That raises the question: What will Vol head man Phillip Fulmer do once he gets all three of them healthy at once?
A. Smile a lot
B. Consider himself very blessed
C. Divide the carries as best he can
D. Go with the “hot hand” whenever possible
E. All of the above
If you answered E, congratulations.
Arian Foster averaged 148 yards in his five 2005 starts but is still recovering from a Game 2 ankle sprain. Montario Hardesty is a power runner who has a nose for the end zone. LaMarcus Coker is a burner who popped an 89-yard TD run en route to 146 yards vs. Marshall last Saturday.
When a team has three tailbacks capable of contributing, finding carries for all of them is the kind of dilemma a head coach is happy to face. Once Foster’s ankle is 100 percent healed, it’s the dilemma Fulmer will face. So, how will he handle the situation?
“The same way we’ve always done,” Fulmer said this week. “Whoever’s running the ball well (will get the most carries). We usually play two or three. We didn’t have any problem with James Stewart, Aaron Hayden and Charlie Garner. We’ll be fine.”
Clearly, a tailback trio can work. Junior college transfer Garner gained 926 yards in 1992 but Stewart still chipped in 386 and Hayden 321. Garner ran for 1161 yards in ’93 but Stewart (537) and Hayden (217) were productive, as well.
Based on his 2005 success, Foster was the clear-cut No. 1 tailback heading into 2006. Hardesty won the No. 2 job mostly because Coker was hampered by wrist problems. Coker has been the Vols’ most impressive tailback thus far, however, averaging a whopping 10.5 yards per carry. By comparison, Foster is averaging 3.6 and Hardesty 3.3. In fairness, though, it should be noted that Coker did not carry against the one quality defense the Vols have faced, Florida’s.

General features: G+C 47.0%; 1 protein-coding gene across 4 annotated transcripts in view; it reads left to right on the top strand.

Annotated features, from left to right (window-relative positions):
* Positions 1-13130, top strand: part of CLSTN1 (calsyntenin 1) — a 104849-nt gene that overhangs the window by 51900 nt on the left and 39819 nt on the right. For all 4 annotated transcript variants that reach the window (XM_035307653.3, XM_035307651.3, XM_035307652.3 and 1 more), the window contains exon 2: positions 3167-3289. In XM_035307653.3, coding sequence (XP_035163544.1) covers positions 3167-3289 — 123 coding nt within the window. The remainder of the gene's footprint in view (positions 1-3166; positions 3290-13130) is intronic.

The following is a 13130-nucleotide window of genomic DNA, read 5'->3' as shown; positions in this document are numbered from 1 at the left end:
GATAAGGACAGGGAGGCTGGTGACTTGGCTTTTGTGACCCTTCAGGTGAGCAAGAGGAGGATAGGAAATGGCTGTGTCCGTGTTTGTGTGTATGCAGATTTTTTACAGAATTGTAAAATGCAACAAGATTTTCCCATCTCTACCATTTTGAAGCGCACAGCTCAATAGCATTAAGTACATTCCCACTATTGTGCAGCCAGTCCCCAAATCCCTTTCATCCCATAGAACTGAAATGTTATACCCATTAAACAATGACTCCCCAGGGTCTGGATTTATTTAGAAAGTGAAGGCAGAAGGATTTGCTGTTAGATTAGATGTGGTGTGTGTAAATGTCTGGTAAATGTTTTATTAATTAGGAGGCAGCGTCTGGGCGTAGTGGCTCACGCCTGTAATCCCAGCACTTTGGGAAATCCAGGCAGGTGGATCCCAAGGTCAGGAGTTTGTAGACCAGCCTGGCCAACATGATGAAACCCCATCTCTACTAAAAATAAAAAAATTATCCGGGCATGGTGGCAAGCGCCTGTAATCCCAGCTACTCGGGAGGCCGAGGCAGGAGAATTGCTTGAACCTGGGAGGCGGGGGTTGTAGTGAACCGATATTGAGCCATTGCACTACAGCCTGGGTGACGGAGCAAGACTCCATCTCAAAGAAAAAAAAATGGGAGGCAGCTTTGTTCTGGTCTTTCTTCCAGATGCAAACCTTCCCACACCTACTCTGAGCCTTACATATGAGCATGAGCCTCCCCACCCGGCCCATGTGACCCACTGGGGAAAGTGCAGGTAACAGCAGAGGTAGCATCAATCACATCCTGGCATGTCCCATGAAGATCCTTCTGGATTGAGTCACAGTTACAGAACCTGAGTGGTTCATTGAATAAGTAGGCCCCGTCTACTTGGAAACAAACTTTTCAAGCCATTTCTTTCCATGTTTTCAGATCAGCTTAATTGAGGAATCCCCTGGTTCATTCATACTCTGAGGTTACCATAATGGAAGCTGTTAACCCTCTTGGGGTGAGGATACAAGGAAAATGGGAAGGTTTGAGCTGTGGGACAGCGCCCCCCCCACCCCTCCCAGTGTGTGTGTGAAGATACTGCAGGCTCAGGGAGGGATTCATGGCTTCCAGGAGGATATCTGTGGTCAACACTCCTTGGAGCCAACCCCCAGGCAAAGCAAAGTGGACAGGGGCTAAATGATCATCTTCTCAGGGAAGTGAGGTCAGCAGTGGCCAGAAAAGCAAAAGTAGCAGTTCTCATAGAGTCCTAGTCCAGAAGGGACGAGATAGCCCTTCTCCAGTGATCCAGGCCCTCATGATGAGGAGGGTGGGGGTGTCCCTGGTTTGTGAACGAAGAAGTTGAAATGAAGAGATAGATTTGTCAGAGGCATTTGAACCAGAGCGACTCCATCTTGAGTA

Fulmer seems genuinely excited about the prospect of having a tailback rotation of Foster, Coker and Hardesty. He believes the advantages of this approach are obvious.
“It wears on defenses,” Fulmer said. “It gives people changes of styles, so they don’t get a bead on (one guy). And it keeps ‘em all healthy. As a running back you’ve only got so many hits in you over a period of time. If you’re carrying that thing 30 times a game, you’re getting beat up, whoever it is. We like to spread those (carries) around as much as we can.”
The only disadvantage of splitting the carries among three backs is trying to keep all of them happy with their roles.
“They’ve got to be very unselfish,” Fulmer noted.
Having three tailbacks the caliber of Foster, Coker and Hardesty would seem to be the perfect scenario, the best of all possible worlds. Then again, maybe not.
“When we had two 1000-yard rushers (Gerald Riggs and Cedric Houston in 2004), that’s the perfect scenario,” Fulmer said. “Then you’re doing something.”